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Stanley A. Changnon Jr. and Chin-Fei Hsu

Abstract

As a result of a 1980–81 drought, statistically derived outlooks of monthly and seasonal precipitation began to be issued to Illinois officials who were making management decisions relating to water supplies and agricultural activities. Outlooks of above, near or below normal precipitation have subsequently been issued operationally over a 3-year period for four areas of Illinois. They are assessed here as to their skill and major uses. This assessment shows that 56% of the seasonal outlooks were correct as opposed to 33% expected by chance, and 30% were correct when only persistence is used to forecast the coming season. The seasonal outlooks were correct most often in fall (67%) and least often in winter (42%). Monthly operational outlooks were correct 52% of the time. The skill levels in the monthly outlooks during the operational period were very similar to those in earlier experimental tests, being 53% correct in monthly tests of 1940–79. However, the seasonal tests using 1970–80 showed 41% accuracy compared with 56% in the 3-year operational period with the high value a result of sampling vagaries. The monthly outlooks were correct in detecting the occurrence of ending of extreme conditions, including the wet month that ended the 1980-81 drought, the lack of above normal rain during potential flooding conditions in the spring of 1982, and the deficient rainfall in summer 1983. The magnitude of the conditional probability value associated with the most likely monthly outlook value was well related to its correctness. When the maximum probability value obtained was 50% or more, 64% of the monthly outlooks (which specified that category) were correct, but when it was 35 to 45%, only 39% of the outlooks were correct.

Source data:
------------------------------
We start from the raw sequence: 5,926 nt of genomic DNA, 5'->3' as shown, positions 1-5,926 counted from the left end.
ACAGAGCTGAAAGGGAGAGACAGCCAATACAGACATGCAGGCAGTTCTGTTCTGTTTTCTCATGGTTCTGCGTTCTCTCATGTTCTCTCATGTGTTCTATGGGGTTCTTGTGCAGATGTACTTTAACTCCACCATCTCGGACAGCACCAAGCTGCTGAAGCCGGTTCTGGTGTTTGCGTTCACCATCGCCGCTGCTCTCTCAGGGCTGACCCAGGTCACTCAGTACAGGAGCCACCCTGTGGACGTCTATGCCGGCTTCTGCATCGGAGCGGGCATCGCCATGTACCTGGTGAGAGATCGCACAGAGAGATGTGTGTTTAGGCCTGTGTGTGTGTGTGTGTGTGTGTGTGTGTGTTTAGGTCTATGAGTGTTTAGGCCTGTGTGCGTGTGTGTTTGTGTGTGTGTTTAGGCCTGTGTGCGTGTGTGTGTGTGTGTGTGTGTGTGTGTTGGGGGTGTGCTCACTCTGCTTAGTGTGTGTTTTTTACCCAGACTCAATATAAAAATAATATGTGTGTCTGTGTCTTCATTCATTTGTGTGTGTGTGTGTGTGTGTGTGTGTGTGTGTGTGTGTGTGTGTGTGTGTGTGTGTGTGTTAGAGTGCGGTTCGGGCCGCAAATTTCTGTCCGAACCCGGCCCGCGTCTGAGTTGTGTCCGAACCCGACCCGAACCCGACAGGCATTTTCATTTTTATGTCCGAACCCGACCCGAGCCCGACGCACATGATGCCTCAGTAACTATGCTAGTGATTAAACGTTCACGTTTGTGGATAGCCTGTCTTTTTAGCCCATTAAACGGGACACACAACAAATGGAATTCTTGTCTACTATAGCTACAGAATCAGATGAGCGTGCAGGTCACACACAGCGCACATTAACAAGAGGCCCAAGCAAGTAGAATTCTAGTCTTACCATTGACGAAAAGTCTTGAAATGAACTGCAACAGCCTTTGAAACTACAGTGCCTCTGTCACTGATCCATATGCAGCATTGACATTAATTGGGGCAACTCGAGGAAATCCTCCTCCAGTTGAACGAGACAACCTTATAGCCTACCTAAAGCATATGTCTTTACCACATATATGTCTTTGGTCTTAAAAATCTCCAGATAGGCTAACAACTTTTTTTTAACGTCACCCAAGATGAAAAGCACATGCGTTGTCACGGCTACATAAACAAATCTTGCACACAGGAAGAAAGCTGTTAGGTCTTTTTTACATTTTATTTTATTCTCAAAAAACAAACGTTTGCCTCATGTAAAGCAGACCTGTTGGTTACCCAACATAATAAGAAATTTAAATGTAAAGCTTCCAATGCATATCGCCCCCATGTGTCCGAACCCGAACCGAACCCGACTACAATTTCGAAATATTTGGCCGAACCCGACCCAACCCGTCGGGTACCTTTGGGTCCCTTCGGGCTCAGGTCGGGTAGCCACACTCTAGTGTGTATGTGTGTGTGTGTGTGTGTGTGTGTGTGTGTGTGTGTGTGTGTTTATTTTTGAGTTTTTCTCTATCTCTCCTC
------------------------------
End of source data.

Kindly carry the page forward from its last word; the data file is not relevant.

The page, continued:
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Stanley A. Changnon, Floyd A. Huff, and Chin-Fei Hsu

Abstract

The statistical relationships between monthly precipitation (P) and shallow groundwater levels (GW) in 20 wells scattered across Illinois with data for 1960–84 were defined using autoregressive integrated moving average (ARIMA) modeling. A lag of 1 month between P to GW was the strongest temporal relationship found across Illinois, followed by no (0) lag in the northern two-thirds of Illinois where mollisols predominate, and a lag of 2 months in the alfisols of southern Illinois. Spatial comparison of the 20 P-GW correlations with several physical conditions (aquifer types, soils, and physiography) revealed that the parent soil materials of outwash alluvium, glacial till, thick loess (≥2.1 m), and thin loess (>2.1) best defined regional relationships for drought assessment.

Equations developed from ARTMA using 1960–79 data for each region were used to estimate GW levels during the 1980–81 drought, and estimates averaged between 25 to 45 cm of actual levels. These estimates are considered adequate to allow a useful assessment of drought onset, severity, and termination in other parts of the state. The techniques and equations should be transferrable to regions of comparable soils and climate.

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Floyd A. Huff, Stanley A. Changnon Jr., Chin-Fei Hsu, and Robert W. Scott

Abstract

As part of research concerned with operational seeding and evaluation techniques, analyses were made of two warm-season seeding projects involving rainfall enhancement: a 5-year (1975–79) aircraft seeding program conducted in 15 southwestern Kansas counties, and a ground generator seeding project conducted in 3 counties of northwestern Oklahoma in 1972–76. Data for 153 and 111 seeding days in Kansas and Oklahoma, respectively, were used. Rainfall data were obtained from the climatic raingage network of the National Weather Service. Seeding-day data were gratified according to meteorological parameters, including synoptic storm type, storm motion, and plume movement derived from the low-level wind field. Comparisons of 24-hour rainfall amounts in target and control areas were made. Movable controls determined from storm motions obtained from hourly radar data and upper-level winds were used to minimize control contamination by the seeding agent. In the southwestern Kansas operation, results indicated a target increase of 9% in the warm season rainfall, but this modest increase does not provide firm support for seeding enhancement considering rainfall natural variability, rainfall sampling deficiences, and other sources of sampling error. In the Oklahoma project, no substantial support was established for seeding-induced rainfall from the ground generator operations.

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